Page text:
Sons of the Desert
- William A. Seiter
- Reviewed by
- Gon Curiel a.k.a. Groucho
- Review date
- Thursday, November 10, 2005
…with reason! The movie shows the pair at the top of their game in a perfect contrast of personalities despite a constant feel of latent friendship – a key to their success. I found it amazing how their accents and cultural roots also play an important role in their team. This paragraph belongs in a biography rather than a film review, but anyhow, since the story relies so much in the interaction caused by all this, I don’t think it’s out of place.
The story presents the friends and neighbors in a session of the Sons of the Desert lodge, where the members are summoned to a convention and compelled to take a vow that they will attend – a vow that hasn’t been broken for generations. Terrified (and hiding it), Oliver prepares to face his wife, secretly knowing she’ll say no but bragging about how he controls her. Stanley is not as shy at first in admitting he’s not quite the king of his castle, but when he finds the opportunity to humiliate his friend, he grabs it – to awful consequences. The wives, Oliver’s (Mae Busch) and Stanley’s (Dorothy Christy), sure control their husbands, but they are quite different in their approach: Oliver’s is more violent and Stanley’s is more compassionate. Giving in, Stan asks for permission and gets it, but Oliver is prouder and more stubborn. To get his way, he pretends to be sick and pays off a doctor to prescribe a trip to Hawaii, which will save him from going to the mountains with his wife and allow him to go to the convention. Stan plays along, pretending he’s going to Hawaii with his friend, and hilarity ensues.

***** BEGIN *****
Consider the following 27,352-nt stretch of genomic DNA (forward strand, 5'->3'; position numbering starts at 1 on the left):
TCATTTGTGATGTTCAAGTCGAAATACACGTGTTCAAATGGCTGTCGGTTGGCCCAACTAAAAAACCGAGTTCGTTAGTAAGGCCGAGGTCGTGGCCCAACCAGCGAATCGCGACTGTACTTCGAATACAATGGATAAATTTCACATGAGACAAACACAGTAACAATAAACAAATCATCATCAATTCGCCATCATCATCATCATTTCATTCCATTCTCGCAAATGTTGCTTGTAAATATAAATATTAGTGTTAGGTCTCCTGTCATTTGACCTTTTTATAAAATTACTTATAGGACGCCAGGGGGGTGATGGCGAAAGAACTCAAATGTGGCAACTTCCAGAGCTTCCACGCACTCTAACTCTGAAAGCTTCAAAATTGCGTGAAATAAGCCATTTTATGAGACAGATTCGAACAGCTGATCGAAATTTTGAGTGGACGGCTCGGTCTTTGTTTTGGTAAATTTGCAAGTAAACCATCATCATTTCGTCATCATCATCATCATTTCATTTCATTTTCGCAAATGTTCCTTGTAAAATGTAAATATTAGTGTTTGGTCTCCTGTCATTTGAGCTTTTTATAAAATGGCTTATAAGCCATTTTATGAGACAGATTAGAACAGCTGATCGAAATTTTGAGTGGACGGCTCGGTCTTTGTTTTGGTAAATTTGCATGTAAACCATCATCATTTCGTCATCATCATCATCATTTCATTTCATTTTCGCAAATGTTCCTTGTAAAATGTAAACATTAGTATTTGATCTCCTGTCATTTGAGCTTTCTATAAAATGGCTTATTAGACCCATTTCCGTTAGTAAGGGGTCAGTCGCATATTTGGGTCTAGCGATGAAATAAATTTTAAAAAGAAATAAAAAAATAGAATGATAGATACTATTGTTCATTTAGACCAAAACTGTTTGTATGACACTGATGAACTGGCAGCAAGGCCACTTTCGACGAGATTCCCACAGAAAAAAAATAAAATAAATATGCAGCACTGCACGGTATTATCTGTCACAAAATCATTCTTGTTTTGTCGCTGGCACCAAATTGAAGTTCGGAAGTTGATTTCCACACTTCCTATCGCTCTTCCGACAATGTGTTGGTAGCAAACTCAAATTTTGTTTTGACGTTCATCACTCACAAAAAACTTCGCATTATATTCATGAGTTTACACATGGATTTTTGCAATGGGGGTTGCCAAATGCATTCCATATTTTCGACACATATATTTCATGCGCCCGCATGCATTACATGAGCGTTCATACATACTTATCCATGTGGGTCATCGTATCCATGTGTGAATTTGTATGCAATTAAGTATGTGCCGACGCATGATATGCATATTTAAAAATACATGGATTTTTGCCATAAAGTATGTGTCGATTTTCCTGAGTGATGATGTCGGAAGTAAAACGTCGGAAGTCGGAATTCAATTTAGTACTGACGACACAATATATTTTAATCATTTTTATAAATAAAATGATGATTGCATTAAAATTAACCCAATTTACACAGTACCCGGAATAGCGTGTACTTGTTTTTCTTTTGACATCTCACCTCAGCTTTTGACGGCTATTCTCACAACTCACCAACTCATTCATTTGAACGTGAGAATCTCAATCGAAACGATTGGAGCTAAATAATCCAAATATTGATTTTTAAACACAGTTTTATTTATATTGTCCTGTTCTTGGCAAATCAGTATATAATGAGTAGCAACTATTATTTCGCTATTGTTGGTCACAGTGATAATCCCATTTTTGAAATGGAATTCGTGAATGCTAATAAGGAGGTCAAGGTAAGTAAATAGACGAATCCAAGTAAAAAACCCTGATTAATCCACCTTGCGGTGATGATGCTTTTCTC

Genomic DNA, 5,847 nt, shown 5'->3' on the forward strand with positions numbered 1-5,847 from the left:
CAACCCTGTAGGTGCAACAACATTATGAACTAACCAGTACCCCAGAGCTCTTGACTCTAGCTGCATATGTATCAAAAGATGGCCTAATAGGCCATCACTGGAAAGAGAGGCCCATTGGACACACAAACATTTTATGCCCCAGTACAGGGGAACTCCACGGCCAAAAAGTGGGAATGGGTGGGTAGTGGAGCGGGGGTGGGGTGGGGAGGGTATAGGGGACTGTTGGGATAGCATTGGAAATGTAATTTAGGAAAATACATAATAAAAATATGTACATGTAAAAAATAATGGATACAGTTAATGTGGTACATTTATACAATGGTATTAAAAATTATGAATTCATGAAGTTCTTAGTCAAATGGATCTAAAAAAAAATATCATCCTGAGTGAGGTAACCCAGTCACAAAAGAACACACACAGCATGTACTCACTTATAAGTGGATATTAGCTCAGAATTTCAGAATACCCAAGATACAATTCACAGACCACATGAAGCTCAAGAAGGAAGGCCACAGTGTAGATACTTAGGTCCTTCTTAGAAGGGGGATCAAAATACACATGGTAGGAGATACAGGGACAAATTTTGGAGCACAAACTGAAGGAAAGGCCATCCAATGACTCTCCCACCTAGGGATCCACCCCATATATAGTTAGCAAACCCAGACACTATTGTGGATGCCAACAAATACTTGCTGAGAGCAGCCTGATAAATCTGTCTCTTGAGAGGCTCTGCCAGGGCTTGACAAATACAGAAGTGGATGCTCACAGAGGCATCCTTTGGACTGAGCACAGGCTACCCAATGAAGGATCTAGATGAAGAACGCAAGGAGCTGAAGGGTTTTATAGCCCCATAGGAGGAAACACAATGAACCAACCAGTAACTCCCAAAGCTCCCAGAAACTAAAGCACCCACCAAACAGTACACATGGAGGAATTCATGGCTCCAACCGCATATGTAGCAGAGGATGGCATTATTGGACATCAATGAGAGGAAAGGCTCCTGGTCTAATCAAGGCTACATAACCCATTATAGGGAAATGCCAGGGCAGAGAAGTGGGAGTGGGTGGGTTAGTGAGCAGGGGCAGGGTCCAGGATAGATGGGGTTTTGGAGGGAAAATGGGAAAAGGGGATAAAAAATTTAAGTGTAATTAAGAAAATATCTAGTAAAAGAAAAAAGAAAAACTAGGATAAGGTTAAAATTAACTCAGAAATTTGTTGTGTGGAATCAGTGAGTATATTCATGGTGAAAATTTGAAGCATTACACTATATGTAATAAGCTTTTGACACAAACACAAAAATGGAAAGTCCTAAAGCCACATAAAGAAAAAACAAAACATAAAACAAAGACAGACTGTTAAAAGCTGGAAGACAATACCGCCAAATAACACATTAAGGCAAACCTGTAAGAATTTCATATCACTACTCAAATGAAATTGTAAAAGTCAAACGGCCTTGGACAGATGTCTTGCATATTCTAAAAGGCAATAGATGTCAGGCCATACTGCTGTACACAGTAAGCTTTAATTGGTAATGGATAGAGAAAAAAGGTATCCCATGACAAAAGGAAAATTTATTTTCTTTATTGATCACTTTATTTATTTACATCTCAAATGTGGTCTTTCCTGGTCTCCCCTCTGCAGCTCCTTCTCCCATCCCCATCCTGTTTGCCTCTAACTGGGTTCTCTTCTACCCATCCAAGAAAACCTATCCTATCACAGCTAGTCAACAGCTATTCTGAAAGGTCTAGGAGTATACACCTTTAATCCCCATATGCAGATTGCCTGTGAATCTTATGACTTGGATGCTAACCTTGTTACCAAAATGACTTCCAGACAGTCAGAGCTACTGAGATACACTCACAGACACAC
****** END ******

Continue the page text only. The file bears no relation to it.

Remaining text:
But a twist happens at the convention, where an intensely prankster conventioneer (the great Charley Chase – first time I’ve seen him in action!) befriends the boys and turns out to have an unexpected relation to them, which is just the beginning of trouble.
What a funny film! It’s perfect. The comedy of these guys is unmatchable in every way: pantomime, dialogue, delivery, timing, etc. The story is a perfect excuse for hilarity and the casting of the wives is heaven-sent, especially Busch’s as the bad-tempered wife (probably the funniest supporting character – a close race with Chase). I love how scene by scene there’s a reason for the boys to prove their comedy but it never turns tiresome because the story’s constantly flowing. When all is said and done, everything is over much too soon and the audience is left wanting… which is just ideal.
Every comedy bit is a classic, but my favorite is the one where Ollie acts sick, how I laughed! Laughter kept coming from then on though, and I’m so eager to watch it again!
Oliver: “Why did you get a veterinarian?”
Stan: “I didn’t think his religion would make any difference.”
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